Sixteen-year-old physics nerd Aysel is obsessed with plotting her own death. With a mother who can barely look at her without wincing, classmates who whisper behind her back, and a father whose violent crime rocked her small town, Aysel is ready to turn her potential energy into nothingness.
There’s only one problem: she’s not sure she has the courage to do it alone. But once she discovers a website with a section called Suicide Partners, Aysel’s convinced she’s found her solution: a teen boy with the username FrozenRobot (aka Roman) who’s haunted by a family tragedy is looking for a partner.
Even though Aysel and Roman have nothing in common, they slowly start to fill in each other’s broken lives. But as their suicide pact becomes more concrete, Aysel begins to question whether she really wants to go through with it. Ultimately, she must choose between wanting to die or trying to convince Roman to live so they can discover the potential of their energy together. Except that Roman may not be so easy to convince.
I enjoyed this book more than I thought I would. It was a really great story about a much too often shied away from topic, suicide. Aysel, whose name I didn’t know how to say until she explained it to a classmate, is a teen who really needs help. And the reader just knows that there’s something not right with her right away. Even though her reasons for her depression and suicidal thoughts are somewhat understandable, you still are screaming at her to tell someone, tell her mom or teacher. I mean it is sooo sad!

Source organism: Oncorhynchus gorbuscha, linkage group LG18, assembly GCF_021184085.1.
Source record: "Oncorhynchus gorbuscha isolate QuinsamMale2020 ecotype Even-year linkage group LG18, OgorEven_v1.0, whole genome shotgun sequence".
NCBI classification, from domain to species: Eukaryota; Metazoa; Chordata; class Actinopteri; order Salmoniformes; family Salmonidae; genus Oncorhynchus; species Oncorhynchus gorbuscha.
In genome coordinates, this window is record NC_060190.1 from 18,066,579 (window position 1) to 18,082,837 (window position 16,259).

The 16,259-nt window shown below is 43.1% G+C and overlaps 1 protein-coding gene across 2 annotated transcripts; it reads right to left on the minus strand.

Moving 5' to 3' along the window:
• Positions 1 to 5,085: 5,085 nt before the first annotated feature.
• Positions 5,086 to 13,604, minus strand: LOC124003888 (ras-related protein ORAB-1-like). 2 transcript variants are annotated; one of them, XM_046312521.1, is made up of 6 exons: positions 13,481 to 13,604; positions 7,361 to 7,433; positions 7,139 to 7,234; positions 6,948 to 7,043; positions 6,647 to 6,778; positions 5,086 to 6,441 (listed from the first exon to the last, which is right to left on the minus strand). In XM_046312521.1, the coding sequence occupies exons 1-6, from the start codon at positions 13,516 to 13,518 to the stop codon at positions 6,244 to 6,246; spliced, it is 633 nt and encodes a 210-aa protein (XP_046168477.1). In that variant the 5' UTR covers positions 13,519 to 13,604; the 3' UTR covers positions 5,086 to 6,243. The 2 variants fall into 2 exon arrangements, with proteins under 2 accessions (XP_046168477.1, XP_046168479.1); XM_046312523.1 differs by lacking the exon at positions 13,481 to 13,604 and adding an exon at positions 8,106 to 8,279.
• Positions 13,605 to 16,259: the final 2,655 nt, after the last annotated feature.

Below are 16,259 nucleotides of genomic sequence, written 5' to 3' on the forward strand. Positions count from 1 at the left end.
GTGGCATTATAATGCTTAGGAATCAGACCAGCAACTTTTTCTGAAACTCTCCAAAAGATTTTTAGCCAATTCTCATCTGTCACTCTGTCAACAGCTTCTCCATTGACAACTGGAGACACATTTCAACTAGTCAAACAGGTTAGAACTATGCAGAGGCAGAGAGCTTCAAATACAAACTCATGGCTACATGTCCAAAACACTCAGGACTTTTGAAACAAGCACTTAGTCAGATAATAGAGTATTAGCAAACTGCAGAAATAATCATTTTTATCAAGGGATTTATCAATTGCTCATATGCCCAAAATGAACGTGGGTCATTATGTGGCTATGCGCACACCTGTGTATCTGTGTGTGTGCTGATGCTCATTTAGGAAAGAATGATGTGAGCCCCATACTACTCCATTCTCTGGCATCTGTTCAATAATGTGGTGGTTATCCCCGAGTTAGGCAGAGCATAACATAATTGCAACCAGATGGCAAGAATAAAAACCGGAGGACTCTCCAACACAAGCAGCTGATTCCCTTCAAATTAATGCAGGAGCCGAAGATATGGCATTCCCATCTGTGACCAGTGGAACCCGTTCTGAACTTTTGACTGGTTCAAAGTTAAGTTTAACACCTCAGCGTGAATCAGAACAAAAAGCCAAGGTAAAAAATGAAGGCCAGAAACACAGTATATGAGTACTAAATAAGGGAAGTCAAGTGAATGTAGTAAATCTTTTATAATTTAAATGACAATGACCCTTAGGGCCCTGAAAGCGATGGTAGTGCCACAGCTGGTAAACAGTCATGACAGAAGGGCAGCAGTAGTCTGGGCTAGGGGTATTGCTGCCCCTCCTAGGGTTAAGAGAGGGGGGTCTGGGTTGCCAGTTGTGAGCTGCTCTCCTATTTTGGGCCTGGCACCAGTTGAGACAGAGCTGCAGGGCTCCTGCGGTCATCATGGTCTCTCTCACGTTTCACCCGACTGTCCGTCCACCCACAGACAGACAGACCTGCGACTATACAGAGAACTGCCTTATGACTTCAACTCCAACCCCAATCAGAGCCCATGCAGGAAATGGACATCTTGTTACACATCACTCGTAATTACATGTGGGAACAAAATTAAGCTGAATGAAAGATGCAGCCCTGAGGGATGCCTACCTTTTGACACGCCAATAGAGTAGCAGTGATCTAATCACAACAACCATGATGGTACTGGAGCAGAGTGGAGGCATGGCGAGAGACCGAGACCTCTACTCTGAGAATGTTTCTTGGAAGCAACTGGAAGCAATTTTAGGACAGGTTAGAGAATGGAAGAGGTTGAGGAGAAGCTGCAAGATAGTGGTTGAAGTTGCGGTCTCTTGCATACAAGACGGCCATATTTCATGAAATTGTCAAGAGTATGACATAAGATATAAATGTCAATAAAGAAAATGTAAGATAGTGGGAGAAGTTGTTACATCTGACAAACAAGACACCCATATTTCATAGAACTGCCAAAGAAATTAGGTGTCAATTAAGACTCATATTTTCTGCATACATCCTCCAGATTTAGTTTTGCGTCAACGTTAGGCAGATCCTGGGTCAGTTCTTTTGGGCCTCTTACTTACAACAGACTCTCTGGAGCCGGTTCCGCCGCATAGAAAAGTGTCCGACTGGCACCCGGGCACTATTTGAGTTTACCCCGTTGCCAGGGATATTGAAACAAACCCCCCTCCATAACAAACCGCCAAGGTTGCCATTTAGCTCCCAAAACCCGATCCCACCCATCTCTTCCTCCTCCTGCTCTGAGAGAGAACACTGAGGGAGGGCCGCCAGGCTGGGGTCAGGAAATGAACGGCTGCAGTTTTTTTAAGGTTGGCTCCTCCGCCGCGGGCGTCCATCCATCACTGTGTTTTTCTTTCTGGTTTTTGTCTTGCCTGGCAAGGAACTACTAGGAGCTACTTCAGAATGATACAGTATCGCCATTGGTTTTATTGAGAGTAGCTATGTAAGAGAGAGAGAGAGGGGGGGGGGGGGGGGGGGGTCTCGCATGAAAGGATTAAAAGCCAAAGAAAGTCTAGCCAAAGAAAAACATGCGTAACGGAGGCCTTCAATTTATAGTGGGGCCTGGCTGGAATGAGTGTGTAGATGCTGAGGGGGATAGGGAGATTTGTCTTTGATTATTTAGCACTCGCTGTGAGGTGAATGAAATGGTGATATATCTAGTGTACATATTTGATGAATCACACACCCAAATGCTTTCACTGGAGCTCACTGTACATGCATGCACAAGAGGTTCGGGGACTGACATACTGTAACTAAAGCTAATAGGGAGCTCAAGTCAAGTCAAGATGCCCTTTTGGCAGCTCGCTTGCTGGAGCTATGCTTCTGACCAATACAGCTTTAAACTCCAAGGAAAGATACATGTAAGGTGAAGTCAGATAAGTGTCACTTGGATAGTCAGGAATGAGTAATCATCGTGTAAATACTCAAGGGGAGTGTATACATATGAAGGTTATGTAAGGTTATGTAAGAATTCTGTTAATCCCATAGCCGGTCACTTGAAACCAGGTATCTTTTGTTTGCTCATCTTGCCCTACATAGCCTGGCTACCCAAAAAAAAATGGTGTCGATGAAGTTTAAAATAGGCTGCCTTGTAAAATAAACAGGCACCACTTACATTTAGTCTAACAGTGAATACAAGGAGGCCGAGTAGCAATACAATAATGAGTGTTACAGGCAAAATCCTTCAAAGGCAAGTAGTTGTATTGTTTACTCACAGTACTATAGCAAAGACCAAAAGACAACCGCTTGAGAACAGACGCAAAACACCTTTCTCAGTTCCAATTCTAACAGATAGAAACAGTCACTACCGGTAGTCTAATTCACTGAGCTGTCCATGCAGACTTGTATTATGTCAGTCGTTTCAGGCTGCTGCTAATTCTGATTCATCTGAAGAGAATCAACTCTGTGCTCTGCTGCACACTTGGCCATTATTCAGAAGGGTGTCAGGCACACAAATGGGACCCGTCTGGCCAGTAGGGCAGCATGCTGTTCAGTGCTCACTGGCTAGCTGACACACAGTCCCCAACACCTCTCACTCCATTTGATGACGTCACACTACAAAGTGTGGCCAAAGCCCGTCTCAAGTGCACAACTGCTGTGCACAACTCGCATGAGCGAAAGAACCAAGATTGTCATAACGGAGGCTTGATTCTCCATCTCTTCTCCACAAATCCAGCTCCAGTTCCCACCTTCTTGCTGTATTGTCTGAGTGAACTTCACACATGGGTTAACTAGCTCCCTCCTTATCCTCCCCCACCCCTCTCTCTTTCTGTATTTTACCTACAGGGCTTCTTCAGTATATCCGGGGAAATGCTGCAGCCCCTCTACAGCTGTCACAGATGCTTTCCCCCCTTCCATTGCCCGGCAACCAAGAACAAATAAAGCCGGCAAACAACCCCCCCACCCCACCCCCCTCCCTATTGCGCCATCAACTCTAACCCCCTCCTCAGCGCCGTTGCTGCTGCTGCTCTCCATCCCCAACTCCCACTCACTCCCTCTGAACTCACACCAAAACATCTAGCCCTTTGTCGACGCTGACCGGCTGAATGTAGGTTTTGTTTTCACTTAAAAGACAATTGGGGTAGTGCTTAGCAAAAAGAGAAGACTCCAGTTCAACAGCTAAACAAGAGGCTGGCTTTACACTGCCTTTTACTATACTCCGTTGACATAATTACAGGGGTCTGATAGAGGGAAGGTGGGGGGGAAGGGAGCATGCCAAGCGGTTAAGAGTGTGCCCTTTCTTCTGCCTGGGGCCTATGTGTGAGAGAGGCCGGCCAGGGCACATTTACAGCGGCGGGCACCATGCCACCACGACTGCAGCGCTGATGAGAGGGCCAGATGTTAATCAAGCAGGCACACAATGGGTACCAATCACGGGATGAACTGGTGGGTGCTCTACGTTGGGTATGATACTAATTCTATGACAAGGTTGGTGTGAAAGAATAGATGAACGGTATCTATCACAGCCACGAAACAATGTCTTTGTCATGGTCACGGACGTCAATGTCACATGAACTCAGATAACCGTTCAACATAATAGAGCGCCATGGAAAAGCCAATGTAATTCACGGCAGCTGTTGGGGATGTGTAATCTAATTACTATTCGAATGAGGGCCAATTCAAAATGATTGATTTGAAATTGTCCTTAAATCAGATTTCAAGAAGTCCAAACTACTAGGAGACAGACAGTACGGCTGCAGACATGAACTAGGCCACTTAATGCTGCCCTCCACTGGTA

Aysel’s father murdered a young man, who was like the hero of the town, and is now in jail. Her life is messed up because people still talk about it, even 3 years later. And since her last name is the same as his, people relate what happened to her and then automatically assume the worst about her. But really, I think it’s in her head. I think she relates what happened to herself and she thinks the worst of herself. Which only increases her depression and reasons to commit suicide.
When she meets Roman, it makes you cringe a little because you’re like, no, you don’t need to commit suicide- you need to talk to someone and get this whole, I’m like my father, idea out of your head.
In the end, she not only saves Roman from his attempt at suicide but she saves herself from the thoughts in her head. They get help and they fall in love with each other.
4 out of 5 stars. Great YA book